By the 1930s where were a host of preparatory schools based in the village and most were similarly requisitioned. Memorials to boys from the Old Malthouse include a special mention for Second Lieutenant DGW Hewitt VC of the Hampshire Regiment in the Great War. The notable Second World War plaque commemorates Admiral of the Fleet John Cronyn Tovey, 1st Baron Tovey, who as Commander-in-Chief of the Home Fleet between 1940 and 1943 is remembered for having been in charge of the operation that sank the Bismarck.

The dividing line between old and new Langton was the death of Harry Ryall in 1955, when the doors closed on Forge Cottage which had been the workplace of a long line of blacksmiths. Beside the church wall, cremation tablets mark the passing of local worthies Ernest William Suttle (1918-78; George Medal hero), George Hooper (1928-2003; ‘happy quarryman and poet’), and David Lewer (1919-2005; architect and historian).

The village is encircled by an idyllic country walk, less than four miles, across the stone plateau. The landscape belongs to the National Trust, having either formed part of Ralph Bankes’s great estate or been acquired after his death in 1981.
Park and start in the vicinity of the Old Rectory in St George’s Close in the middle of Langton Matravers (OS reference SY998789). Set off downhill from the parish church and the late Mary Spencer Watson’s millennium sculpture of a Purbeck quarryman. Head eastwards along the High Street, past the Post Office and King’s Arms, to Crack Lane, Putlake Adventure Farm and the Ship Inn on the top of the hill in 600 yards.

In a further 50 yards turn right, southwards, into Steppes Hill. Pass the gaunt lines of the Ship Inn, which is more welcoming inside than out. Then, in 100 yards, turn left, between the well and Well Side. The heading is now south-east, skirting the leafy grounds of Leeson House field study centre, still guarded by a wartime pillbox, across National Trust grassland to a kissing gate in 40 yards.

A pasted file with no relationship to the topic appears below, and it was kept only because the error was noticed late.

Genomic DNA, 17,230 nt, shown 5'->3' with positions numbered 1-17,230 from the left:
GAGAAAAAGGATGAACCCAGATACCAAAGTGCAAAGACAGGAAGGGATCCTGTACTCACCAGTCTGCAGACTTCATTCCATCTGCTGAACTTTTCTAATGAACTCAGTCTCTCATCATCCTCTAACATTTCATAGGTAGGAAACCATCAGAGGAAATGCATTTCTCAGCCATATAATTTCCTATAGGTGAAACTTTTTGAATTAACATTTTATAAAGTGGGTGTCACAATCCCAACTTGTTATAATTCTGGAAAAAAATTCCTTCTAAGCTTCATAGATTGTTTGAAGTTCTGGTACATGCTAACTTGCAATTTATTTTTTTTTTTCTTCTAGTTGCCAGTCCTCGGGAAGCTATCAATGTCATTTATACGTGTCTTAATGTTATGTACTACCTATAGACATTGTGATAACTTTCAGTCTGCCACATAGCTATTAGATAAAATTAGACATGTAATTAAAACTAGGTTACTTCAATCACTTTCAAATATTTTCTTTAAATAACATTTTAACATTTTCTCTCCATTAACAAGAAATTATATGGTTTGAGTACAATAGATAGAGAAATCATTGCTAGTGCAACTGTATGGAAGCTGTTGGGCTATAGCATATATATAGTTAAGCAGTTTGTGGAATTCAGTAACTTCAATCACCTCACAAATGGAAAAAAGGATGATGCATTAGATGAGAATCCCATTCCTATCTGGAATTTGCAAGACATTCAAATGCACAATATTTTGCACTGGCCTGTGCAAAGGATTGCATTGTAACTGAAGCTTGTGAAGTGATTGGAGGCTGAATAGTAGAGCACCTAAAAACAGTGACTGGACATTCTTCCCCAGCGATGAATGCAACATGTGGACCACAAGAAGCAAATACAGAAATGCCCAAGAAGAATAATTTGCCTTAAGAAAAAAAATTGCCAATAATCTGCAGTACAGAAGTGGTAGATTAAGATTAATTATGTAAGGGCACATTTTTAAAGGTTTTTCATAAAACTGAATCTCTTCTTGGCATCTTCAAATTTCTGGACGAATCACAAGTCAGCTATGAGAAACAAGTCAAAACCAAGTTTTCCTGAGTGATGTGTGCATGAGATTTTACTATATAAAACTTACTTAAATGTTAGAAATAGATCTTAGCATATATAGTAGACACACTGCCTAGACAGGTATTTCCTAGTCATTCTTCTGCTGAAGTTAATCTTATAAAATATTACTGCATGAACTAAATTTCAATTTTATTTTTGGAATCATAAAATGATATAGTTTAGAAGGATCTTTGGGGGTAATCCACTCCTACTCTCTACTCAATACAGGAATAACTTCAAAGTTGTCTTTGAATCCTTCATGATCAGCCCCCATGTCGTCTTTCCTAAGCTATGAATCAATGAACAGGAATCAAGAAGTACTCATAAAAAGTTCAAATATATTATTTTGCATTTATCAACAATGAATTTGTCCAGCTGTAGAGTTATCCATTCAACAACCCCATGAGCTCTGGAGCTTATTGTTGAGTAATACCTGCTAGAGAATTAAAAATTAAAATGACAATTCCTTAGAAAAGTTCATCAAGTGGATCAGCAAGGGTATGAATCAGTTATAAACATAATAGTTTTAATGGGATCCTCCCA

Cross the next pasture diagonally and exit from the opposite corner, over a stile, in 700 yards. Bear left for 250 yards in the following field, to a stile between the stone wall and the fence on the other side, towards the buildings of South Barn. Then turn immediately right, through the gate, up the unpaved track. In 100 yards pass South Barn limekiln, which has been restored by the National Trust.

In a further 50 yards the track bends to the right and becomes part of the Priest’s Way from Swanage to Worth Matravers. It bends left and then right beside the modern buildings of Spyway Farm. Follow this track into open ground in 900 yards and then bear right, keeping the building of Spyway Barn across to your left. Head for the present-day quarries of Acton on the skyline. Langton House is clearly visible over to the right.

Having passed the sycamore tree and a milestone in 20 yards, continue straight ahead towards Worth. In 800 yards, after the first modern quarries as you approach Acton and its initial cluster of buildings (with the bungalow) at Blacklands, look out for a gate on the right that is followed by a stone stile set in the wall. Turn right here and follow the wall northwards, passing a barn in 50 yards, and continue for a further 600 yards.

Here pass a terrace of six cottages and turn left beside no.1, to pass the gable end of the next row of cottages. In 100 yards the path enters a field, where turn right – north again – up and over old quarry workings. Head for the left-hand end of the visible section of the Purbeck Hills for 200 yards.

Leave the field at the gate and cross the main road to Court Pound and Castle View. The pound for stray animals is beside the cottage. In 200 yards, opposite Stonecroft, the National Trust has preserved Norman’s Quarry, which is complete with its capstan, spack, rails for carts and half-concealed shaft. Ernie Norman, whose widow re-opened the workings in 1995, was the last quarryman. Castle View used to be known as Mount Misery. It looks across to Mount Pleasant (which retains its original name).

Turn right, over the stile and into the field. Head east towards Langton and the Isle of Wight. Cross the stile in 300 yards and continue straight ahead along the lane, beside the dormer bungalow, in 50 yards. Continue straight ahead behind the Old Malthouse School playing field along an unpaved road which becomes a narrow path at Windward in 300 yards. Also continue straight ahead at the next junction of paths and enter a sheep pasture at Mount Pleasant in 100 yards. Woods to the left conceal the ancient marble quarries. Follow the old stone wall for 250 yards and look out for gravestones on the other side. Here turn right beside the Victorian cemetery and follow its wall to the High Street. Emerge in 200 yards, just below St George’s Close, opposite the Post Office.